Newt Gingrich's Failure To Get On Ballot For Meaningless Primary Is Today's 'Campaign In Disarray' Story
Twitter is blowing up Tuesday evening with news that Newt Gingrich -- newly ensconced in the front-runner class -- has failed to qualify for Missouri's Republican presidential primary, scheduled for Feb. 7, 2012. Big fail, right? Shows he's not a serious candidate for president, correct? Well, you might think so, until you learn the specifics.
As the Los Angeles Times reports, the Gingrich campaign had until 5 p.m. Tuesday to file "the necessary papers" and pay the necessary $1,000 to get on the ballot for this primary. We are reminded that Gingrich "is putting a campaign organization together on the fly," and that this contest's "filing requirements are not particularly onerous." It isn't until you've read four paragraphs that you learn the most important thing about the Missouri presidential primary:
Missouri's primary is a "beauty contest," meaning that no delegates will be awarded. The state Republican Party will hold caucuses in March for that purpose.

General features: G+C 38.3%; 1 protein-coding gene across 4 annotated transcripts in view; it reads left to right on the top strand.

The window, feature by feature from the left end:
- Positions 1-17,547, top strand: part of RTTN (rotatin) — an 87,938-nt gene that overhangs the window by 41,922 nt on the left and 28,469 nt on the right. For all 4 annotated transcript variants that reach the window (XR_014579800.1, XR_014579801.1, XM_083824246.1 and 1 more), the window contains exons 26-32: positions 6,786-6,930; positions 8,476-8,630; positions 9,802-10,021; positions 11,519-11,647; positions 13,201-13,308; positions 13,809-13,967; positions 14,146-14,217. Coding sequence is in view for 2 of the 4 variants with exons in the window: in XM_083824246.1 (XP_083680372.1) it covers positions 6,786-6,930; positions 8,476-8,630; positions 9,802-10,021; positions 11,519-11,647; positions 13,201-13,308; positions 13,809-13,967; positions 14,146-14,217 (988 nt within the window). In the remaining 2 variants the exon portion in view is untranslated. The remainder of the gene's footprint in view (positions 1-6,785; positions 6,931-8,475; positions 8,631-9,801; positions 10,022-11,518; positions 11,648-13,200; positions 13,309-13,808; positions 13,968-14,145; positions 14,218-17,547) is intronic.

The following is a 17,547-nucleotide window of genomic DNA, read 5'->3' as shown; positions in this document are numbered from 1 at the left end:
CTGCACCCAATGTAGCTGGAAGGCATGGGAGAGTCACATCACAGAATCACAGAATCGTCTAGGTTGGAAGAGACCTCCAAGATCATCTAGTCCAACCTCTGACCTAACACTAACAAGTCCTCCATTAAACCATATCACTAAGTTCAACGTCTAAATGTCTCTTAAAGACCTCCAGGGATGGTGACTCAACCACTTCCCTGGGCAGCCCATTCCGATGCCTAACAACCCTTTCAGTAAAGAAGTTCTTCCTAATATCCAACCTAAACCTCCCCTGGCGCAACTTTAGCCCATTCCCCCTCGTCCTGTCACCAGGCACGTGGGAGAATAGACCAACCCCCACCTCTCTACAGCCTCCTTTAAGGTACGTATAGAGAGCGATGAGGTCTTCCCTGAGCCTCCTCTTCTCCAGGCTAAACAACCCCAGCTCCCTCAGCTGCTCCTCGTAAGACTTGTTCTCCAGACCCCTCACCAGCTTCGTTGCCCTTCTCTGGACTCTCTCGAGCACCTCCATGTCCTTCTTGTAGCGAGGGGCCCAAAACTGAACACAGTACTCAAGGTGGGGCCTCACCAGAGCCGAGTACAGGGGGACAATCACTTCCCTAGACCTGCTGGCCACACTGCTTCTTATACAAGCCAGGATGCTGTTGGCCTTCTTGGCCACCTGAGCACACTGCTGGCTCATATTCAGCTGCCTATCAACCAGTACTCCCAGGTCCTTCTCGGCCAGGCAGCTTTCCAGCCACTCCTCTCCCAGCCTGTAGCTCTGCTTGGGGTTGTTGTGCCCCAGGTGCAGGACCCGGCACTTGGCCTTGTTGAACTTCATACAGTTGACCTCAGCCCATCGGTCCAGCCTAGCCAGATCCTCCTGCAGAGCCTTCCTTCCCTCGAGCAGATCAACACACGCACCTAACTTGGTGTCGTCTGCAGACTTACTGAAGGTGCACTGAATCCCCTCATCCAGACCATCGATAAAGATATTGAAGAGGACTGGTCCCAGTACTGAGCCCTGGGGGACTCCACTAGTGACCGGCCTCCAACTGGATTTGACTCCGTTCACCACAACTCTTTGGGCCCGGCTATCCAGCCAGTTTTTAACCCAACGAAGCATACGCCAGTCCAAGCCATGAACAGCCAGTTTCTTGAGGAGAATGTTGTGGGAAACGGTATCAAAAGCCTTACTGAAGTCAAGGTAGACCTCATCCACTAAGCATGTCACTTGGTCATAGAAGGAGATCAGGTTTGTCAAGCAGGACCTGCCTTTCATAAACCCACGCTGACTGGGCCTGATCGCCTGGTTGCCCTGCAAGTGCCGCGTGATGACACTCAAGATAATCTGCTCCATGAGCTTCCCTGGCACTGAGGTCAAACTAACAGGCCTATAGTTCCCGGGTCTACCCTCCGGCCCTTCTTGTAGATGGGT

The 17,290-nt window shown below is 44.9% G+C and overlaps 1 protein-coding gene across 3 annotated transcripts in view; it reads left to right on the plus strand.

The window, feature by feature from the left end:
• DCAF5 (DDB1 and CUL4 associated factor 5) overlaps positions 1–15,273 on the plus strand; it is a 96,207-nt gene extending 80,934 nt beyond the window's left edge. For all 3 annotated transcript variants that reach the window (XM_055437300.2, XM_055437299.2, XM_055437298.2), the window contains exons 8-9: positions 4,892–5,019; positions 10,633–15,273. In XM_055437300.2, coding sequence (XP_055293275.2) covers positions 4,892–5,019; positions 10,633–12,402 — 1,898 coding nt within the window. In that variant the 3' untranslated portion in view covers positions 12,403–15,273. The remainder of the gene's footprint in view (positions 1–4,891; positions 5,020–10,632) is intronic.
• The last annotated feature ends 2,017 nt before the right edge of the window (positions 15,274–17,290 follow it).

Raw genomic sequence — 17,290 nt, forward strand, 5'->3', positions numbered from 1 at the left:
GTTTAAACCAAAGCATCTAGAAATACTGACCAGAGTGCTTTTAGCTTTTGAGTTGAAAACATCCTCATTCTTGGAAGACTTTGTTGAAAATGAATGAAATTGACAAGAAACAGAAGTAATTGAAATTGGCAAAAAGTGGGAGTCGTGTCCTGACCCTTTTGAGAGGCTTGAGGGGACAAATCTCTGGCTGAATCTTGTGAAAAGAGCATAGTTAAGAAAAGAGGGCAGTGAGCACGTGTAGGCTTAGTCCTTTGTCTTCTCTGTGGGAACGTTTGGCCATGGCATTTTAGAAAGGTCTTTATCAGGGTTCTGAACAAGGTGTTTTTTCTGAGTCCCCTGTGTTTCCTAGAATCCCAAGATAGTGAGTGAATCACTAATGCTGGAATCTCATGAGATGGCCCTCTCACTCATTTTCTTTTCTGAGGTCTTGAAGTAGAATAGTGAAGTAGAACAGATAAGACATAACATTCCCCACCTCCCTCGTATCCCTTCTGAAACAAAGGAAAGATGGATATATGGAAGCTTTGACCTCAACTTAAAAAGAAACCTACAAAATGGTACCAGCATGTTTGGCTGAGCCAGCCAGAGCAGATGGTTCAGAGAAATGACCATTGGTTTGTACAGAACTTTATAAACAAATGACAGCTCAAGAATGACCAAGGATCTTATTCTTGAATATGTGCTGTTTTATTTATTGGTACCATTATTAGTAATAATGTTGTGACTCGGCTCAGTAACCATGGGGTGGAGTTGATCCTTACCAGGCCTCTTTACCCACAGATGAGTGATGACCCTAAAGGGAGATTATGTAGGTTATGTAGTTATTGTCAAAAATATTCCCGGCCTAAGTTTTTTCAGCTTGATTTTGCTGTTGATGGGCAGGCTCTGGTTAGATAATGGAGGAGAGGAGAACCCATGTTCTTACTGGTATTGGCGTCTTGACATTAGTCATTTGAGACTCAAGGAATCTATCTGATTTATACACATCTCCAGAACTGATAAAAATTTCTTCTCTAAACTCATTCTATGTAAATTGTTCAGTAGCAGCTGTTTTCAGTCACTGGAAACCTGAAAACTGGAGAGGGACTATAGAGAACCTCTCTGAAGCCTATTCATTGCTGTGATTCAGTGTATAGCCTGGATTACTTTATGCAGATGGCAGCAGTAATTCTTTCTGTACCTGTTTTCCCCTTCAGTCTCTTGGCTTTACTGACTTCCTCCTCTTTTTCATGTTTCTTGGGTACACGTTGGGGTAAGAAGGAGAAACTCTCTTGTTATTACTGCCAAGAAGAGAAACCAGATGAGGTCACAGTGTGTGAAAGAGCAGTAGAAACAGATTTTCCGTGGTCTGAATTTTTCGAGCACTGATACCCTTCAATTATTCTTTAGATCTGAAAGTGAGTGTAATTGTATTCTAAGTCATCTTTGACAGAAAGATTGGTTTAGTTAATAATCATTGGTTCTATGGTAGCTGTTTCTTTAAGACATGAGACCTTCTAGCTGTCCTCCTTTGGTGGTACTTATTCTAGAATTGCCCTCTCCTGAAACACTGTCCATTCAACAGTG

So why on earth is it even necessary for Gingrich's debt-laden campaign to spend $1,000 to participate in a meaningless contest? Well, inevitably, the results of the high-turnout, non-binding primary will be compared to the low turnout caucus scheduled later in the campaign, but that's just food for wild-eyed political speculators. The Los Angeles Times advances a different theory of why it's so important:
However, Missouri is a major state, and the nonbinding contest will be the only primary in the country between the Florida primary on Jan. 31 and the Arizona and Michigan primaries on Feb. 28. Candidates wishing to maintain their momentum, and media visibility, through that dry spell in February may well see Missouri as a place to compete for bragging rights.
The word "may" is doing a lot of heavy lifting in that paragraph, I think! But how will Newt Gingrich continue to get "media visibility" during that period of time? He'll use the CNN debate scheduled for Feb. 22, for a start. And it would hardly be surprising for the gap between Jan. 31 and Feb. 22 to get filled by another, currently unscheduled debate as well.
Beyond that, if Gingrich succeeds in the early primaries, as many suggest he could, then trust me, he's going to have plenty of what people call "momentum," and will receive lots of what people call "media visibility." If he fails in the early primaries, the Missouri primary isn't going to help him in any practical way, anyway.
I am open to being convinced otherwise, but I'd advise not getting caught up in the garment rending over this.
[Would you like to follow me on Twitter? Because why not?]